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Ain Soph

Jazz Rock/Fusion

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Ain Soph Hat And Field album cover
3.91 | 64 ratings | 10 reviews | 22% 5 stars

Excellent addition to any
prog rock music collection

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Studio Album, released in 1986

Songs / Tracks Listing

1. The Swan Lake (5:45)
2. Little Pieces part 1 (1:34)
3. Suite - Hat and Field (10:02) :
- a) Triple Echo
- b) Hat & Field
- c) Deep Feelin'
- d) Triple End
- e) Spanish Channel
4. Mizzle (3:41)
5. Canterbury Tale (for Pye Hastings & Richard Sinclair) (2:57)
6. Magic Carpet (6:57)
7. Little Pieces part 2 (2:31)
8. Pipe Dream (7:53)

Total Time: 41:20

Line-up / Musicians

- Yozox Yamamoto / guitars
- Kikuo Fujikawa / keyboards
- Masahiro Torigaki / bass, arrangements
- Taiqui Tomiie / drums, arrangements

Releases information

Artwork: T. Tsukamoto

LP Nexus ‎- K28P 603 (1986, Japan)

CD Nexus ‎- KICS 2514 (1993, Japan)
CD Nexus ‎- KICS-91941 (2013, Japan) Remastered by Hiroyuki Tsuji

Thanks to ProgLucky for the addition
and to Quinino for the last updates
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AIN SOPH Hat And Field ratings distribution

(64 ratings)
Essential: a masterpiece of progressive rock music(22%)
Excellent addition to any prog rock music collection(44%)
Good, but non-essential (30%)
Collectors/fans only (3%)
Poor. Only for completionists (2%)

AIN SOPH Hat And Field reviews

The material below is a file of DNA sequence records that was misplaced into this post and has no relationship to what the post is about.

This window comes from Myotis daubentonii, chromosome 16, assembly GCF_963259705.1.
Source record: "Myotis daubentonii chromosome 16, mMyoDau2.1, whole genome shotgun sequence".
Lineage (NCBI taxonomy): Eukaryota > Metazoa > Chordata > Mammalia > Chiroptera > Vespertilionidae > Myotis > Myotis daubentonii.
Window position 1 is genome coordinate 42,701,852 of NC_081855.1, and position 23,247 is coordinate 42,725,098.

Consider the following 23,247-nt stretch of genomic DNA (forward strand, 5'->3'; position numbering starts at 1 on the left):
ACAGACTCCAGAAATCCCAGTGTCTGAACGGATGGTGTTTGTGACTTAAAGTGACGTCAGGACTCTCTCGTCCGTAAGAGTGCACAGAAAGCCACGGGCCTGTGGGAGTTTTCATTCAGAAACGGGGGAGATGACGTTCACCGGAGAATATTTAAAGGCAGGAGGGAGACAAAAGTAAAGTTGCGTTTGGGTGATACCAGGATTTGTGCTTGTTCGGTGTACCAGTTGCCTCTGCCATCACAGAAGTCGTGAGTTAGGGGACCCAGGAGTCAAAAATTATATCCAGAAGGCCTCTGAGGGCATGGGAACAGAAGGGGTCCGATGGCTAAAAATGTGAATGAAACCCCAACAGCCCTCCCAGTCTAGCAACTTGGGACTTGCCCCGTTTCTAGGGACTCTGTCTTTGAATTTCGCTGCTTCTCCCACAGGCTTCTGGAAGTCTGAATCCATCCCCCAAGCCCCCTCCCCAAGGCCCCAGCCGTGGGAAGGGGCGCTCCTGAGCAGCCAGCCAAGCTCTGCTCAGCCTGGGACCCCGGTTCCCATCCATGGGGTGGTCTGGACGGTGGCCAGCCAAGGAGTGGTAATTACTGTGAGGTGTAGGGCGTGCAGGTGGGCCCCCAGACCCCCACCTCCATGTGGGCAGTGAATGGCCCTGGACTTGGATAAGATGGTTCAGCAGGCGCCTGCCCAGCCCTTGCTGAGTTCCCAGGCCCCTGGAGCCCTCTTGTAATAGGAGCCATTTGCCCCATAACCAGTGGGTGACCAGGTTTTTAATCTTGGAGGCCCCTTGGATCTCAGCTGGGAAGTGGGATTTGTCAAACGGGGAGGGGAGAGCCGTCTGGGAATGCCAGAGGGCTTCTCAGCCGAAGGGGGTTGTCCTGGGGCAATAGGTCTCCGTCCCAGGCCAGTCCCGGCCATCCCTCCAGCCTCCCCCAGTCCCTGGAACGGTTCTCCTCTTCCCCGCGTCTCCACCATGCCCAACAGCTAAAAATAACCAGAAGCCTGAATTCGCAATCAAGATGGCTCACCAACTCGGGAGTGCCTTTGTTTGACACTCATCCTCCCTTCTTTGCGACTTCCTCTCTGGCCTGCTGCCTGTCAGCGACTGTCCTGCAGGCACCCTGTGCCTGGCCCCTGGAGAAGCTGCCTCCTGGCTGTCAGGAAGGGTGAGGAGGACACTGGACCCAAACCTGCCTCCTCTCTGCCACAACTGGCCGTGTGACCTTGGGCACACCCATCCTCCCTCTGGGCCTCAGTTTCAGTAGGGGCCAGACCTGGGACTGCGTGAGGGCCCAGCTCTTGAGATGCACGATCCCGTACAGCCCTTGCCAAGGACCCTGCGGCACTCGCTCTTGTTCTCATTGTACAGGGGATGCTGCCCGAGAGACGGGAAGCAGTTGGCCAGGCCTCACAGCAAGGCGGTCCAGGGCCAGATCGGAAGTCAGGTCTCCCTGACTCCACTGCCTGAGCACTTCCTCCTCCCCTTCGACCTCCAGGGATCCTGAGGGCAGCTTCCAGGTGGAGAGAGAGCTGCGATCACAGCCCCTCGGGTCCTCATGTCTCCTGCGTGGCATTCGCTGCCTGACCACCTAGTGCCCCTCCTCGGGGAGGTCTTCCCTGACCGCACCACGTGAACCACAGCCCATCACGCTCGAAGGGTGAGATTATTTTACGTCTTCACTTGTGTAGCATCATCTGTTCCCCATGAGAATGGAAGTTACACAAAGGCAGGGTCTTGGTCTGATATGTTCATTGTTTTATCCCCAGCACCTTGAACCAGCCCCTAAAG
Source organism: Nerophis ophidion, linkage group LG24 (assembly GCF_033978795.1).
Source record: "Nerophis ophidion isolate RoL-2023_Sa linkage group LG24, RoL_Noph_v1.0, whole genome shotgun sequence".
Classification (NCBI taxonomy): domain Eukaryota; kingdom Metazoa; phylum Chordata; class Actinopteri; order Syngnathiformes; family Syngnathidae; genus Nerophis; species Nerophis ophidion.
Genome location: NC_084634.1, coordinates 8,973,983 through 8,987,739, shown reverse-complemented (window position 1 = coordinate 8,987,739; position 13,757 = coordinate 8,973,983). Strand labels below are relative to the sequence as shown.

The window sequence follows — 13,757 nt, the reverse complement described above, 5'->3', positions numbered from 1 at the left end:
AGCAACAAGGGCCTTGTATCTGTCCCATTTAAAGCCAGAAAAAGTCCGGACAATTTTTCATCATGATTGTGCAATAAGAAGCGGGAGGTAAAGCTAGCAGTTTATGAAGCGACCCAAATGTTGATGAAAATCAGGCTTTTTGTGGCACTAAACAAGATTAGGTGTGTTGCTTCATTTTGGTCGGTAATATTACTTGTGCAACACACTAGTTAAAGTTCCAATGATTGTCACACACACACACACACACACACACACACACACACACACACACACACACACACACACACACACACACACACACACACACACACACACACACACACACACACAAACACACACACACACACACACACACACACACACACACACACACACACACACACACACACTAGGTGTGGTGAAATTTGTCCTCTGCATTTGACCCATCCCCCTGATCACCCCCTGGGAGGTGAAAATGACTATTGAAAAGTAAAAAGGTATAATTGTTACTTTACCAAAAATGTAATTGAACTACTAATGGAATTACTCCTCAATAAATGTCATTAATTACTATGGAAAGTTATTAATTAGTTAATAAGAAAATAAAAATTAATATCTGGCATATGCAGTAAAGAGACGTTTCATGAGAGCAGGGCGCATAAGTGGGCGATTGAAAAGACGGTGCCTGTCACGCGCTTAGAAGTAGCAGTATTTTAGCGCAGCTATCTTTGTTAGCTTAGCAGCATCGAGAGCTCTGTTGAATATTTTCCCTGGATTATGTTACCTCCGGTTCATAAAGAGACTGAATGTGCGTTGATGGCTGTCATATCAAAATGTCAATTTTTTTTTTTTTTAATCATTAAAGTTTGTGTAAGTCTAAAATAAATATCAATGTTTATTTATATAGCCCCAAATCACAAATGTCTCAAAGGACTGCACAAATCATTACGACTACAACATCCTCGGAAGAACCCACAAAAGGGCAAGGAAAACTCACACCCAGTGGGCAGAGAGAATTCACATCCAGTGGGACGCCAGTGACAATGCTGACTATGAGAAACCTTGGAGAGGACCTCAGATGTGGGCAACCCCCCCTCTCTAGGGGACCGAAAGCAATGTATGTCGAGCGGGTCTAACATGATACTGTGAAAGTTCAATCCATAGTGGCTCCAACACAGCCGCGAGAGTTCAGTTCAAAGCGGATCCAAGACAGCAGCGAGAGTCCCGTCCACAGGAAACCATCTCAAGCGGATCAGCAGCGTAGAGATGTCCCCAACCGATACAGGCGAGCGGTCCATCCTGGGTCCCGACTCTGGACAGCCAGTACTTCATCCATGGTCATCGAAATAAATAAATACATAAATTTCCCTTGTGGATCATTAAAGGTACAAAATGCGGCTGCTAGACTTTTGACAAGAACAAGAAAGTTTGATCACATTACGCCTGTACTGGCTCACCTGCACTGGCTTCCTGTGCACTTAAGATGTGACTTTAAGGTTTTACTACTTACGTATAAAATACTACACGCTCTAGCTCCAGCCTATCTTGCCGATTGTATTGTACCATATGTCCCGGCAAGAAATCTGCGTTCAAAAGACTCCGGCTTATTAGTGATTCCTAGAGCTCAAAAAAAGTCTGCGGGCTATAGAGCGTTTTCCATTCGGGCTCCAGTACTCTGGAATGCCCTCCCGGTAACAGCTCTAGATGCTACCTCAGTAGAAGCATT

Showing all collaborators reviews and last reviews preview | Show all reviews/ratings

Collaborators/Experts Reviews

Review by Cesar Inca
SPECIAL COLLABORATOR Honorary Collaborator
5 stars It took 6 years for Ain Soph to finally record this amazing follow-up to their equally amazing debut album. The original lineup 90 (the band was formed in '77) was fully incorporated, since drummer Tomiie and keyboardist Fujikawa rejoined their former fellows (they had left before Ain Soph's debut was recorded). Some of the material already existed during the old days, so basically 'Hat & Field' is like a groups of four musician friends catching up. The title shows one of their major influences, Hatfield and the North: since these guys are really Canterbury freaks, it's no wonder that we can also find the inheritance of other similar acts such as National Health and Gilgamesh, as well as 'Rain Dances'-era Camel. The most explosive moments show the clear influence of Return to Forever and Holdsworth's solo albums. The playing is superb: not only each individual is a top-notch master on their instrument, but also they can interpleay with immaculate fluency through all these complex time signatures and complicated compositions, keeping an aura of delicate sophistication, as if it were actually an easy task to do. The moments in which Yozox and Fujikawa lay their challenging interplays are executed with infinite finesse. As in their previous album, the appearance of some exotic lines reminds the listener of their Japanese essence: their jazzy prog is not a clone, but the result of an inventively idiosyncratic recreation of an established pattern. There is a subtle difference, though: 'Hat & Field' puts a major emphasis on the jazz factor, subduing the symphonic thing for that matter. The beautiful opening track 'Swan Lake' is really captivating: through its tasteful delicateness, it has a subtle energy in it that makes it catchy. 'Hat & Field', the namesake suite, starts the same way, until an explosion of pyrotechnics takes place during its last section: this explosion is effectively continued in the glued following track 'Mizzle'. 'Magic Carpet' and 'Pipe Dream' follow in the same vein as the opening number, while tracks 2, 5 and 7 work as relaxing interludes, which create an introspective, slightly melancholy mood. Lovers of Canterbury and the best 70s jazz-fusion will most likely love this one too, and eventually, discover the particular beauty of Ain Soph's own jazz-prog voice.